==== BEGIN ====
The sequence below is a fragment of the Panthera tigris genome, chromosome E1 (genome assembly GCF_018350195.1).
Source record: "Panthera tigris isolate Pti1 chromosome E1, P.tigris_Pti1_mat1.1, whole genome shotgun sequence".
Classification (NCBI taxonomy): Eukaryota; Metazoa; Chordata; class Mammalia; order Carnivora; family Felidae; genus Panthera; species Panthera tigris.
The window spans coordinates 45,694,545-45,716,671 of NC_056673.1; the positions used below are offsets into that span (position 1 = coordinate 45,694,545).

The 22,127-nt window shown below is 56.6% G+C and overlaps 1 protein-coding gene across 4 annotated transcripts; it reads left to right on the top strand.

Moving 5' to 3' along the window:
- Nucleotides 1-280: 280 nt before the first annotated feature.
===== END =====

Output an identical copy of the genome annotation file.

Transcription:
The sequence below is a fragment of the Panthera tigris genome, chromosome E1 (genome assembly GCF_018350195.1).
Source record: "Panthera tigris isolate Pti1 chromosome E1, P.tigris_Pti1_mat1.1, whole genome shotgun sequence".
Classification (NCBI taxonomy): Eukaryota; Metazoa; Chordata; class Mammalia; order Carnivora; family Felidae; genus Panthera; species Panthera tigris.
The window spans coordinates 45,694,545-45,716,671 of NC_056673.1; the positions used below are offsets into that span (position 1 = coordinate 45,694,545).

The 22,127-nt window shown below is 56.6% G+C and overlaps 1 protein-coding gene across 4 annotated transcripts; it reads left to right on the top strand.

Moving 5' to 3' along the window:
- Nucleotides 1-280: 280 nt before the first annotated feature.